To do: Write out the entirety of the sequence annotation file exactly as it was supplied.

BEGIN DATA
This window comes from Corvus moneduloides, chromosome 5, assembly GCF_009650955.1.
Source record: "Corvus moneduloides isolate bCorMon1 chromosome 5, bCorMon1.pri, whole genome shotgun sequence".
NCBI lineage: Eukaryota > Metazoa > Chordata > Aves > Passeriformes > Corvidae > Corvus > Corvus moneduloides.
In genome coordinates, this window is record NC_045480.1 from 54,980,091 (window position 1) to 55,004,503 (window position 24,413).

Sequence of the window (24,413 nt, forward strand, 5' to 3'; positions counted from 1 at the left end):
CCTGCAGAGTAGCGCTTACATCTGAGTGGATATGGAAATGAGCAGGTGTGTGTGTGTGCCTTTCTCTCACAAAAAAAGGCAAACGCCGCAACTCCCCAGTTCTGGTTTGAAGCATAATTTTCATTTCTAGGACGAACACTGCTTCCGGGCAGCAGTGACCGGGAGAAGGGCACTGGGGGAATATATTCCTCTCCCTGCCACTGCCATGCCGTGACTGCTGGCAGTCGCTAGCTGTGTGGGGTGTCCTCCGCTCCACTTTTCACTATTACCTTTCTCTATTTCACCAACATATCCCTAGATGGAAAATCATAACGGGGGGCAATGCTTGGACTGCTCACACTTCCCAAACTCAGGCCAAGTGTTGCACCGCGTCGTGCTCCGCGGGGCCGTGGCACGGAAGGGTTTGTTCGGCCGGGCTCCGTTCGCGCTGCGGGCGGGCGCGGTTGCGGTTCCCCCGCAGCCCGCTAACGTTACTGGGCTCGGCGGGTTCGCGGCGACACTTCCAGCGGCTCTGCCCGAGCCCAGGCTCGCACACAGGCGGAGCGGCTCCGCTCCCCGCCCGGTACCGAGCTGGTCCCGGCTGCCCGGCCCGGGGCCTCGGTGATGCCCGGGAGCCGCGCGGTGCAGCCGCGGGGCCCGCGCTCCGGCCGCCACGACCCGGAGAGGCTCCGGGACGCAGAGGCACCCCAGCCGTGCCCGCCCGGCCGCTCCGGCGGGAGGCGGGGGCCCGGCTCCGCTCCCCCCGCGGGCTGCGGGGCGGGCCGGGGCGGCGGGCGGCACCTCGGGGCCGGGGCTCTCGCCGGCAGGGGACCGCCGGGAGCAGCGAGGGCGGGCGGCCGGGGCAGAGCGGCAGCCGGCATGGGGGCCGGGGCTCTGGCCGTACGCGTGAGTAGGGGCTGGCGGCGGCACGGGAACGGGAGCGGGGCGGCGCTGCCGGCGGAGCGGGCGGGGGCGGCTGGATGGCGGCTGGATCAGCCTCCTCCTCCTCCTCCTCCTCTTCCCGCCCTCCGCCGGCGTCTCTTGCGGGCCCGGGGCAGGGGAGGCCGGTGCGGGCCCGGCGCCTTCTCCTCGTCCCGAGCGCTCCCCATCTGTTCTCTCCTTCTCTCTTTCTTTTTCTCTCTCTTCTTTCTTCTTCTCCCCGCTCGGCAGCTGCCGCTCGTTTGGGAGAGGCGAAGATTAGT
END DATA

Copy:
This window comes from Corvus moneduloides, chromosome 5, assembly GCF_009650955.1.
Source record: "Corvus moneduloides isolate bCorMon1 chromosome 5, bCorMon1.pri, whole genome shotgun sequence".
NCBI lineage: Eukaryota > Metazoa > Chordata > Aves > Passeriformes > Corvidae > Corvus > Corvus moneduloides.
In genome coordinates, this window is record NC_045480.1 from 54,980,091 (window position 1) to 55,004,503 (window position 24,413).

Sequence of the window (24,413 nt, forward strand, 5' to 3'; positions counted from 1 at the left end):
CCTGCAGAGTAGCGCTTACATCTGAGTGGATATGGAAATGAGCAGGTGTGTGTGTGTGCCTTTCTCTCACAAAAAAAGGCAAACGCCGCAACTCCCCAGTTCTGGTTTGAAGCATAATTTTCATTTCTAGGACGAACACTGCTTCCGGGCAGCAGTGACCGGGAGAAGGGCACTGGGGGAATATATTCCTCTCCCTGCCACTGCCATGCCGTGACTGCTGGCAGTCGCTAGCTGTGTGGGGTGTCCTCCGCTCCACTTTTCACTATTACCTTTCTCTATTTCACCAACATATCCCTAGATGGAAAATCATAACGGGGGGCAATGCTTGGACTGCTCACACTTCCCAAACTCAGGCCAAGTGTTGCACCGCGTCGTGCTCCGCGGGGCCGTGGCACGGAAGGGTTTGTTCGGCCGGGCTCCGTTCGCGCTGCGGGCGGGCGCGGTTGCGGTTCCCCCGCAGCCCGCTAACGTTACTGGGCTCGGCGGGTTCGCGGCGACACTTCCAGCGGCTCTGCCCGAGCCCAGGCTCGCACACAGGCGGAGCGGCTCCGCTCCCCGCCCGGTACCGAGCTGGTCCCGGCTGCCCGGCCCGGGGCCTCGGTGATGCCCGGGAGCCGCGCGGTGCAGCCGCGGGGCCCGCGCTCCGGCCGCCACGACCCGGAGAGGCTCCGGGACGCAGAGGCACCCCAGCCGTGCCCGCCCGGCCGCTCCGGCGGGAGGCGGGGGCCCGGCTCCGCTCCCCCCGCGGGCTGCGGGGCGGGCCGGGGCGGCGGGCGGCACCTCGGGGCCGGGGCTCTCGCCGGCAGGGGACCGCCGGGAGCAGCGAGGGCGGGCGGCCGGGGCAGAGCGGCAGCCGGCATGGGGGCCGGGGCTCTGGCCGTACGCGTGAGTAGGGGCTGGCGGCGGCACGGGAACGGGAGCGGGGCGGCGCTGCCGGCGGAGCGGGCGGGGGCGGCTGGATGGCGGCTGGATCAGCCTCCTCCTCCTCCTCCTCCTCTTCCCGCCCTCCGCCGGCGTCTCTTGCGGGCCCGGGGCAGGGGAGGCCGGTGCGGGCCCGGCGCCTTCTCCTCGTCCCGAGCGCTCCCCATCTGTTCTCTCCTTCTCTCTTTCTTTTTCTCTCTCTTCTTTCTTCTTCTCCCCGCTCGGCAGCTGCCGCTCGTTTGGGAGAGGCGAAGATTAGT